Travel Photo of the Day: Moroccan Khobz

Staff Writer
As in many other countries, traditional varieties of flat breads can be found on Moroccans' tables

Photo Khobz Eddar Modified: Flickr/ Val de Marnaise/ CC4.0

In urban areas, it is common for residents to use public ovens to bake their daily bread.

If we define bread by its most basic ingredients — a combination of flour, water, and salt — then many cultures worldwide have their own version of this basic food.  In Morocco, like in many other countries, oven-baked flatbreads are a quotidian staple.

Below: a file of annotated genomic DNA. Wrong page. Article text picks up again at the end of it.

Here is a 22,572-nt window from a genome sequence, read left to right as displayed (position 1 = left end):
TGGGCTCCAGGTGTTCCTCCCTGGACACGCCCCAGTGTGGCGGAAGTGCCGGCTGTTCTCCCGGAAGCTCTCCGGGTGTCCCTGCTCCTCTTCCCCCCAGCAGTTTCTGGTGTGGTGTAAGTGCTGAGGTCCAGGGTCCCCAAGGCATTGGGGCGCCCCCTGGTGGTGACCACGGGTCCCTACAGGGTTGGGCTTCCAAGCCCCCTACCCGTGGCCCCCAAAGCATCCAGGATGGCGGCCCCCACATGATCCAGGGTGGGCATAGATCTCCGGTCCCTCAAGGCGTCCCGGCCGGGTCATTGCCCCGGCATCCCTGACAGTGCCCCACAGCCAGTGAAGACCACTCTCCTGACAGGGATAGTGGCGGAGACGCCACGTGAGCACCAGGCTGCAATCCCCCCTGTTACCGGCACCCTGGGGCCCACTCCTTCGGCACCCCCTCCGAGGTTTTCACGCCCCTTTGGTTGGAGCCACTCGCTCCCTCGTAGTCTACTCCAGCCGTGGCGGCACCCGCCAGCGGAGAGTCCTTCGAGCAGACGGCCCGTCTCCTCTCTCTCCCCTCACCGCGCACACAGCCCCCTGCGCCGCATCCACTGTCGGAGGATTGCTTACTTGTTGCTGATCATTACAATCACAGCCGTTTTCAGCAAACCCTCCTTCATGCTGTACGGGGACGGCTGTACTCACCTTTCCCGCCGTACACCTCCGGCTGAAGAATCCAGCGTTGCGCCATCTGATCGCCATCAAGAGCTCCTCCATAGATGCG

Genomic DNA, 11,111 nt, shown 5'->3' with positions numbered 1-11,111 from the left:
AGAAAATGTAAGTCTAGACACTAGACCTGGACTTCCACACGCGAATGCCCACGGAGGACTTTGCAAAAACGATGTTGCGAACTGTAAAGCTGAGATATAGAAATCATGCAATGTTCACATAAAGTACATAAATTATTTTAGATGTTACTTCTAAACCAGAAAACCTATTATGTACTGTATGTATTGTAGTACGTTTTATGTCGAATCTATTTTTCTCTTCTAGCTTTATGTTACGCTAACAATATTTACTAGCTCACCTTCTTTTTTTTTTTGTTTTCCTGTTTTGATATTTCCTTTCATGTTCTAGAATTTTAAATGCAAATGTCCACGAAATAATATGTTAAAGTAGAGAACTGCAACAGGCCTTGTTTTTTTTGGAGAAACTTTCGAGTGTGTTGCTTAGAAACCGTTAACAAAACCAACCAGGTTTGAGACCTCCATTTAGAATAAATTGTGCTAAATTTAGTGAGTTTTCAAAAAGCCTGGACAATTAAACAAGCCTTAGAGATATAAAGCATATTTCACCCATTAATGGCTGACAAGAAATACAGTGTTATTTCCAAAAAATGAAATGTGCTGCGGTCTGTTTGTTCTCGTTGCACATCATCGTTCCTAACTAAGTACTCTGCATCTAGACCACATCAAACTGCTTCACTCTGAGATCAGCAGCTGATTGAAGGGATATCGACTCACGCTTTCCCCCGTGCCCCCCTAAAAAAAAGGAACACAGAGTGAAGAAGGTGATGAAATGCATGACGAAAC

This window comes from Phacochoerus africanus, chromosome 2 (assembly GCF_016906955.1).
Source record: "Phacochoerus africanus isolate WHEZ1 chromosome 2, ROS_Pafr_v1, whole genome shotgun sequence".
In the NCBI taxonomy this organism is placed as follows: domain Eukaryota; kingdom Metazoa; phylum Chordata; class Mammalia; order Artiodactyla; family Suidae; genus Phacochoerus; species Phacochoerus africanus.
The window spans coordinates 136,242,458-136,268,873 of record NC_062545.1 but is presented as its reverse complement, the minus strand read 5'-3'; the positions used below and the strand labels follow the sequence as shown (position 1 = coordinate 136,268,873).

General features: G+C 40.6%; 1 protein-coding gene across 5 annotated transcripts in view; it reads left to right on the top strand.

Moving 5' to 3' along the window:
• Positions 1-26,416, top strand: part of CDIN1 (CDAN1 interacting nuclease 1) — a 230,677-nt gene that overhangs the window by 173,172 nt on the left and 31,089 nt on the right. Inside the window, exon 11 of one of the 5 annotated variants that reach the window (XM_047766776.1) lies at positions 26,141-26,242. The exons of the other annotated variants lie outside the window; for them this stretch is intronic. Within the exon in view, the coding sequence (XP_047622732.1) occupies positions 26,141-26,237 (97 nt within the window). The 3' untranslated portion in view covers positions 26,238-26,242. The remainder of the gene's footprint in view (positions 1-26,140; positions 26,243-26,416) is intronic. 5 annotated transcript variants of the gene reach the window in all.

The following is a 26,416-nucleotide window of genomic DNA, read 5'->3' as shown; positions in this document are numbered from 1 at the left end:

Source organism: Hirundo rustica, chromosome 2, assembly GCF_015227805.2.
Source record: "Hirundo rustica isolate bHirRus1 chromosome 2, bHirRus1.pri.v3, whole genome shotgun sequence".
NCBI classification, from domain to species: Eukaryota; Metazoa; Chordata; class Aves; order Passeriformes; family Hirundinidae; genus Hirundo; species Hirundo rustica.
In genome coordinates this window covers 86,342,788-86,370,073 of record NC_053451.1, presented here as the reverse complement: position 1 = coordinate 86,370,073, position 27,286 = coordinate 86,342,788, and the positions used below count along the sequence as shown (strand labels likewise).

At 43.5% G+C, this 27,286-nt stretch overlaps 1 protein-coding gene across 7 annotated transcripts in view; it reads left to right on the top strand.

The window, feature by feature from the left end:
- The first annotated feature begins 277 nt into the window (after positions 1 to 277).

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Known in Arabic as khobz (or khoubz or kesra, depending), bread in Morocco is "shaped into round, flattish loaves with lots of crust." There is no single standard flour for khobz, but white, semolina, wheat, rye, bran, and barley (sometimes with a little anise or cumin seeds for spice) are common.

When eating certain meats, sauces, soups, and salads, it’s customary for this bread to replace utensils at the traditional dinner tables.

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